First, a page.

One of those forces is centrifugal (“to flee from the center”) force, the inertia that makes a body on a curved path want to continue outward in a straight line. It’s what keeps passengers in their seats on a looping roller coaster and throws unsecured kids off carousels. Centrifugal force is a function of the square of the train’s velocity divided by the radius of the curve; the smaller and tighter the curve, or the faster the train, the greater the centrifugal force. As it increases, more and more of the weight of the train is transferred to the wheels on the outermost edge of the track, something even the best-built trains have trouble coping with. That’s where the concepts of minimum curve radius and super-elevation, or banking, come in.
Banked curves, in which the outer edge of the track is higher than the inner edge, balance the load on the train’s suspension. Since gravity pulls a train downward and centrifugal force pulls it outward, a track banked at just the right angle can spread the forces more evenly between a train’s inner and outer wheels, and help to keep it on the track.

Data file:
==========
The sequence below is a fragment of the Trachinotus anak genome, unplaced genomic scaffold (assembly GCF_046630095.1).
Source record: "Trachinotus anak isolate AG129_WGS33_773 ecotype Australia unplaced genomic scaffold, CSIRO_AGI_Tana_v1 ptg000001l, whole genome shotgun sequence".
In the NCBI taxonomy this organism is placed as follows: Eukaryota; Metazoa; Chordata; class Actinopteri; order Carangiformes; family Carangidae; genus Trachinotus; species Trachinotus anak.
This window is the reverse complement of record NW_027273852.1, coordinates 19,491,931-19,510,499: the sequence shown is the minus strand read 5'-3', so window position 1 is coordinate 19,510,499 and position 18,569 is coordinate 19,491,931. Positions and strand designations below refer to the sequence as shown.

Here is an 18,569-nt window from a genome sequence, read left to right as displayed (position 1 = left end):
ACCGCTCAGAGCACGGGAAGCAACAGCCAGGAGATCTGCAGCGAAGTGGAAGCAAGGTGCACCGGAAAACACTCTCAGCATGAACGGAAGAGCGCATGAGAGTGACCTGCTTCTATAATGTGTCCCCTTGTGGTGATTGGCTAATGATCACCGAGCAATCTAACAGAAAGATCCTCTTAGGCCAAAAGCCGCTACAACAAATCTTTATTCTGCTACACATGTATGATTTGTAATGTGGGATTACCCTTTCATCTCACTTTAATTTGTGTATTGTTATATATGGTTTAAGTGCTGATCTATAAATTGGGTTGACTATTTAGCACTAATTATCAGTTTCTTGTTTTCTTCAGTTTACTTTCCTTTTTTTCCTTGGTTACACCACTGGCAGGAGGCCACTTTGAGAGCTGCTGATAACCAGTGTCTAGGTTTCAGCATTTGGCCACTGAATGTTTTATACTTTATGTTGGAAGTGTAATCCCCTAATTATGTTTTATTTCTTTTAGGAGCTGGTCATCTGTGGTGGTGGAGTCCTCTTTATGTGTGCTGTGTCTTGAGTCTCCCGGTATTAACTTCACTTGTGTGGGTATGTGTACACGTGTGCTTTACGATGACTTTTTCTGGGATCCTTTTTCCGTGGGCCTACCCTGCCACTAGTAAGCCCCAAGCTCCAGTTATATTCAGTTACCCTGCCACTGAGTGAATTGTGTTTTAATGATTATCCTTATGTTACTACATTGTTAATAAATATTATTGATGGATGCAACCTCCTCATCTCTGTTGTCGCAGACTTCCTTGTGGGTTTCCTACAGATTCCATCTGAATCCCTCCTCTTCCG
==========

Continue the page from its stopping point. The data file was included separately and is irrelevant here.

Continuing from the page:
But banking the tracks isn’t a cure-all—a passenger train can tilt only so far before people fall out of their seats. So the minimum curve radius comes into play. Imagine that a curved portion of track is actually running along the outer edge of a large circle. How big must that circle be to insure that a train’s centrifugal force can be managed with only a reasonable amount of banking?
It is interesting to note that this is the type of question that we deal with in first year intro physics.